Twenty-four year old Florida native Wade Davis (not be confused with the noted Canadian ethnobotanist) gets the start for the Rays. About three quarters of the pitches Davis throws are fastballs, but he can get away with that because the pitch sits in the low-to-mid 90's with considerable sink. He can throw his curveball for strikes and occasionally mixes in some sliders and change ups.

Taken in the third round of the 2004 draft, Davis has avoided injury and steadily worked his way up through the Rays system, pitching a full season in AAA before making his Major League debut late last year. Davis has had consistent success throughout his 5 year minor league career and his time in the Big Leagues last September was no different. He made six starts for the Rays last September, averaged more than six innings per start and tallied up an ERA of 3.72.

The last of those six starts came against the Yankees in the regular season finale. The Bombers plated 5 runs in 5+ innings against Davis that day at the Trop, chasing him from the game during the huge inning that A-Rod hit his 29th and 30th home runs of the season. We went with some Zeppelin for that game and we're going back to the well today.

This tune is a beautiful acoustic arrangement - played in the rather obscure open C tuning - off of the album Physical Graffiti. It doesn't have lyrics but the title roughly translates to "golden hill" which makes me think of the pitcher's mound and the YouTube video below depicts a lovely April day similar to the one we are having here in the northeast.


Cervelli's presence pushes the hot Nick Swisher up to the #6 slot and keeps Brett Gardner out of the #9 hole for his first start of the season.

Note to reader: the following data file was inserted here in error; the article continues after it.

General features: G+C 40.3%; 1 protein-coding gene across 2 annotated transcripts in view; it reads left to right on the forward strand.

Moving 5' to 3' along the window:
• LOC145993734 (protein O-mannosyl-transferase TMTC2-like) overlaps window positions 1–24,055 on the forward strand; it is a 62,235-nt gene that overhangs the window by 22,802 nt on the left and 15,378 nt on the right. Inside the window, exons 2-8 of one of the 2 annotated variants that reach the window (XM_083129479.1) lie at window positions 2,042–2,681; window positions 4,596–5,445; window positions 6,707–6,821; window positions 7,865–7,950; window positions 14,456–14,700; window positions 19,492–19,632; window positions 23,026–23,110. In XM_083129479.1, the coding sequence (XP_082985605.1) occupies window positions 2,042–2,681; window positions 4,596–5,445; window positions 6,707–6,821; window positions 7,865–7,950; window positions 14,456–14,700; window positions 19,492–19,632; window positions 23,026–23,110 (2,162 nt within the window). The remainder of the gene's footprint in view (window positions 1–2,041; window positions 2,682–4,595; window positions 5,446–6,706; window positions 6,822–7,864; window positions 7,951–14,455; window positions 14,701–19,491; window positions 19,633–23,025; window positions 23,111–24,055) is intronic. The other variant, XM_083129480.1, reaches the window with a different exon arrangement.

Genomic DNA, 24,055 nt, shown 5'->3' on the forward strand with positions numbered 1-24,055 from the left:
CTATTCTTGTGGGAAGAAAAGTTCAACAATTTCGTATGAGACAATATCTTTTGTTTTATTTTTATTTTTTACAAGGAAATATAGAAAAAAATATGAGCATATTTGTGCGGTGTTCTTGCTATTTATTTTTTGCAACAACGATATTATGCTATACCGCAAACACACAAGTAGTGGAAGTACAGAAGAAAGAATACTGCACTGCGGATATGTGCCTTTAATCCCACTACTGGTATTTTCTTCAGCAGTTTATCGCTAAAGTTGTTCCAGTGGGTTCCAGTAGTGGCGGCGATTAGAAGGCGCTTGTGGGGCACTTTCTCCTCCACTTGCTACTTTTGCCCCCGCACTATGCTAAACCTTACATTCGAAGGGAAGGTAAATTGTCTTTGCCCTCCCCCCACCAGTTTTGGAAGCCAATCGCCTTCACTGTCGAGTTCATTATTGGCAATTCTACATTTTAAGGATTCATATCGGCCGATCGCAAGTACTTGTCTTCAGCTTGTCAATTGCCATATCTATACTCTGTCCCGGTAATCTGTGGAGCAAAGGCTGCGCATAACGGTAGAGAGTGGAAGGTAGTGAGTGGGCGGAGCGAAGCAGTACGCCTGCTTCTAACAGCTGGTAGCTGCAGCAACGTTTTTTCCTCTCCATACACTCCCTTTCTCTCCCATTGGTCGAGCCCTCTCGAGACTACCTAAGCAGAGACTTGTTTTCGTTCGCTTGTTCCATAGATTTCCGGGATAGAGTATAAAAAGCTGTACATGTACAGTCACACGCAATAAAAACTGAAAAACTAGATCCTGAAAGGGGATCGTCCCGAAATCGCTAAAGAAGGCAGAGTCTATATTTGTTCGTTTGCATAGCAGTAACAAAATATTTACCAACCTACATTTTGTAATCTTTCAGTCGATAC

Jeter SS
Johnson DH
Teixeira 1B
Rodriguez 3B
Cano 2B
Nick Swisher RF
Granderson CF
Gardner LF
Cervelli C
Bartlett SS
Crawford LF
Zobrist 2B
Longoria 3B
Upton CF
Aybar 1B
Burrell DH
Shoppach C
Kapler RF

Game 4 Recap

1. The game began as a bit of a pitcher's duel with three scoreless innings. Vazquez worked out of a minor jam in the second inning when the Rays had runners on second and third with one out by getting Willy Aybar to strike out swinging and Dioner Navarro to ground out to second. The Yankees first baserunner came in the third inning via a leadoff walk by Nick Swisher but he never made it past second.

2. The Yanks drew first blood in the top of the 4th when Nick Johnson led off with a single and Alex Rodriguez blasted a deep line drive over B.J. Upton's head in center field. Johnson scored from first, and when the Rays threw home A-Rod broke for third. Rodriguez slid in safely as the ball went past Evan Longoria into the outfield allowing him to score on what was ostensibly a double (but was scored a triple). Yanks 2, Rays 0.